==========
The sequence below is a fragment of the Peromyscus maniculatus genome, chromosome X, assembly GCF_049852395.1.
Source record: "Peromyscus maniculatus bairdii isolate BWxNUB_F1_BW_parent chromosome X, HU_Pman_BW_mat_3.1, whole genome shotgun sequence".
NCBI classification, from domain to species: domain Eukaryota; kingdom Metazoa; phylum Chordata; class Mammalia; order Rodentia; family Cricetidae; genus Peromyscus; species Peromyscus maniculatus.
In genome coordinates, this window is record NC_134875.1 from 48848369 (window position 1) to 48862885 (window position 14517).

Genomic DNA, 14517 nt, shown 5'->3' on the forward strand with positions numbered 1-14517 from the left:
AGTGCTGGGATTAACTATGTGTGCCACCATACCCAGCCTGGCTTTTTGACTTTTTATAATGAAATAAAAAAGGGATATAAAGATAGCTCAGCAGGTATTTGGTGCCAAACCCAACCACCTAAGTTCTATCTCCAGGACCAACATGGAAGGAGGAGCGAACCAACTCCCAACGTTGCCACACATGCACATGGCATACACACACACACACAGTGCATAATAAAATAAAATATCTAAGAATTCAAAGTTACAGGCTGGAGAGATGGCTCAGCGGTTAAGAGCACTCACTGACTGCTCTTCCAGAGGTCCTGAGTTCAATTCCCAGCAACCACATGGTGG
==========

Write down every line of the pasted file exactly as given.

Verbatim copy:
The sequence below is a fragment of the Peromyscus maniculatus genome, chromosome X, assembly GCF_049852395.1.
Source record: "Peromyscus maniculatus bairdii isolate BWxNUB_F1_BW_parent chromosome X, HU_Pman_BW_mat_3.1, whole genome shotgun sequence".
NCBI classification, from domain to species: domain Eukaryota; kingdom Metazoa; phylum Chordata; class Mammalia; order Rodentia; family Cricetidae; genus Peromyscus; species Peromyscus maniculatus.
In genome coordinates, this window is record NC_134875.1 from 48848369 (window position 1) to 48862885 (window position 14517).

Genomic DNA, 14517 nt, shown 5'->3' on the forward strand with positions numbered 1-14517 from the left:
AGTGCTGGGATTAACTATGTGTGCCACCATACCCAGCCTGGCTTTTTGACTTTTTATAATGAAATAAAAAAGGGATATAAAGATAGCTCAGCAGGTATTTGGTGCCAAACCCAACCACCTAAGTTCTATCTCCAGGACCAACATGGAAGGAGGAGCGAACCAACTCCCAACGTTGCCACACATGCACATGGCATACACACACACACACAGTGCATAATAAAATAAAATATCTAAGAATTCAAAGTTACAGGCTGGAGAGATGGCTCAGCGGTTAAGAGCACTCACTGACTGCTCTTCCAGAGGTCCTGAGTTCAATTCCCAGCAACCACATGGTGG